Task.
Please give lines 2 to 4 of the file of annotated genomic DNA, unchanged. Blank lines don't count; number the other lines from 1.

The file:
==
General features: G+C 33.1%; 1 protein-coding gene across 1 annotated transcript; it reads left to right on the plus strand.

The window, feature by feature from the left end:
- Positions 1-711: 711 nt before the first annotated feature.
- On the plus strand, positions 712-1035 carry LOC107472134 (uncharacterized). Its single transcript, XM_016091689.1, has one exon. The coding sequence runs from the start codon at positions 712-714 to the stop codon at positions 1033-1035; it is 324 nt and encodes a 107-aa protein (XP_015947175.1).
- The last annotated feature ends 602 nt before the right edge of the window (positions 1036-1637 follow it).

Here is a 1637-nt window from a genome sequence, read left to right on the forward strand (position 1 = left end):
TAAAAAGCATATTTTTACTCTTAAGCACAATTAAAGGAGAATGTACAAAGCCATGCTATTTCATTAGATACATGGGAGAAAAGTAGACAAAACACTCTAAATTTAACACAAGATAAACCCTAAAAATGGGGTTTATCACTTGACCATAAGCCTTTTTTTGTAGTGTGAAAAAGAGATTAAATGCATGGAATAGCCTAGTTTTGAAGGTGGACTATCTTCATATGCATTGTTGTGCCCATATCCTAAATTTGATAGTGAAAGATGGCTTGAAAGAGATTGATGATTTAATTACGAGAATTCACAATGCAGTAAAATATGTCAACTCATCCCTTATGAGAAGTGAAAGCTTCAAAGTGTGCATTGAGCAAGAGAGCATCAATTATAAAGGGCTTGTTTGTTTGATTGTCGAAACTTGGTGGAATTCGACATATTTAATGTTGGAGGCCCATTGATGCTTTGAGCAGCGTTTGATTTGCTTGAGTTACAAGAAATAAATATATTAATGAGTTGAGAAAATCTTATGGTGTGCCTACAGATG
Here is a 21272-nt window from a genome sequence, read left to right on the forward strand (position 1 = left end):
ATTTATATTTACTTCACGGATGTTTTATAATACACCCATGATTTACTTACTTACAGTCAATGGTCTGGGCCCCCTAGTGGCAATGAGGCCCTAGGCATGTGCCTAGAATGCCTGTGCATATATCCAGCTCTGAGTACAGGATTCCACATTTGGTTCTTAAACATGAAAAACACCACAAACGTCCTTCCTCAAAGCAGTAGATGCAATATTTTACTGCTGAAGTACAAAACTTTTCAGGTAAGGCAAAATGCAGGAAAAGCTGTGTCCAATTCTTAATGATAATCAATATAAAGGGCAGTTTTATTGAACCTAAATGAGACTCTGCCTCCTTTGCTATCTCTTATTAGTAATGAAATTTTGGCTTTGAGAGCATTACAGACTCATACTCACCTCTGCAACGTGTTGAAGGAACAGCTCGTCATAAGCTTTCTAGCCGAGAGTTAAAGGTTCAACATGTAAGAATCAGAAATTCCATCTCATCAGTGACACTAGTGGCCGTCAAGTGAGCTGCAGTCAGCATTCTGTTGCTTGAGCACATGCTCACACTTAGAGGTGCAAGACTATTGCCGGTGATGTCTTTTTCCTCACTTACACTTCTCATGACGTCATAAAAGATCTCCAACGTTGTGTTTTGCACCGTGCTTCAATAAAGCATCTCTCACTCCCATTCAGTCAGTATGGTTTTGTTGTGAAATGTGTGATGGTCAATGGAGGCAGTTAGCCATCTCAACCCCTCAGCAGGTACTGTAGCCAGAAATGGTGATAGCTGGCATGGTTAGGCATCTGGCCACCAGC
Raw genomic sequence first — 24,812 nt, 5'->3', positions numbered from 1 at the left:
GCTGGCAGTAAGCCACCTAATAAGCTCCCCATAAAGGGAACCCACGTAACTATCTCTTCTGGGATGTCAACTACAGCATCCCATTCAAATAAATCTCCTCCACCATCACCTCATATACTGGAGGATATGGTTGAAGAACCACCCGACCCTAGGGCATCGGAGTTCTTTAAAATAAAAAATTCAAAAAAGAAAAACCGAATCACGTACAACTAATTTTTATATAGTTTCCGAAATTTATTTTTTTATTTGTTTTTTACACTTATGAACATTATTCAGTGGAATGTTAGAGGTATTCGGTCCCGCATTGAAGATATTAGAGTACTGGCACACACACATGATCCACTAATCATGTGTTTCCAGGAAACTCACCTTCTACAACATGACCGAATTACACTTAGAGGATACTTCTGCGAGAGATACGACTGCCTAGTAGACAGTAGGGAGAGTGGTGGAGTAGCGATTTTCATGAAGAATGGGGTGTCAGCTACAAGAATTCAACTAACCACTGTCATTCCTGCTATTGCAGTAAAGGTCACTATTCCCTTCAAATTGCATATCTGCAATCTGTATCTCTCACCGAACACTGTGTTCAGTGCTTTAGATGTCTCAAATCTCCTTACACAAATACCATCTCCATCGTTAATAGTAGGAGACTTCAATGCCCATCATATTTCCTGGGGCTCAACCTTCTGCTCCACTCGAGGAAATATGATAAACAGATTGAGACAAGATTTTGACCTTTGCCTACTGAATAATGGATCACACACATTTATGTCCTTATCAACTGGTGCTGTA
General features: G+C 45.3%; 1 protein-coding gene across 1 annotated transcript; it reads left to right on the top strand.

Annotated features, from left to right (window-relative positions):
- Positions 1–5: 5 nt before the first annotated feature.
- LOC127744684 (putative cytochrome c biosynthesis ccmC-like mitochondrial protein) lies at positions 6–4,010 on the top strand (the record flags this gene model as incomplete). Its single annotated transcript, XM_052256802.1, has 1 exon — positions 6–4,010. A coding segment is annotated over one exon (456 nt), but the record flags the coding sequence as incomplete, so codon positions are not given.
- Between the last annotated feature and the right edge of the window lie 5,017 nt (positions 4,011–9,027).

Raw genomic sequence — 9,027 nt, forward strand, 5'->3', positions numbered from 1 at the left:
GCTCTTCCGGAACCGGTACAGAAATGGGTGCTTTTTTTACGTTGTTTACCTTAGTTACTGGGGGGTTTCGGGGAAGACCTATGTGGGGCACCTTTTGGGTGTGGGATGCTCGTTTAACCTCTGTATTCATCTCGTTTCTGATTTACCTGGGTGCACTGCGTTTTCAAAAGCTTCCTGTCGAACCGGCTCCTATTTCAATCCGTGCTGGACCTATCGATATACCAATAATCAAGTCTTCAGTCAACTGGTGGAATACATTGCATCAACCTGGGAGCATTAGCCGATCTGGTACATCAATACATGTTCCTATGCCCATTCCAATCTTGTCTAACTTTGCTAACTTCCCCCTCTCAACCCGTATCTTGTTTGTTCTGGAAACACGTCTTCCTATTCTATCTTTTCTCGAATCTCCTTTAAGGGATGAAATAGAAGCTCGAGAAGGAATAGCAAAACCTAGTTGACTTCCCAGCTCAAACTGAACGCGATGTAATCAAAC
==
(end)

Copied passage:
The window, feature by feature from the left end:
- Positions 1-711: 711 nt before the first annotated feature.
- On the plus strand, positions 712-1035 carry LOC107472134 (uncharacterized). Its single transcript, XM_016091689.1, has one exon. The coding sequence runs from the start codon at positions 712-714 to the stop codon at positions 1033-1035; it is 324 nt and encodes a 107-aa protein (XP_015947175.1).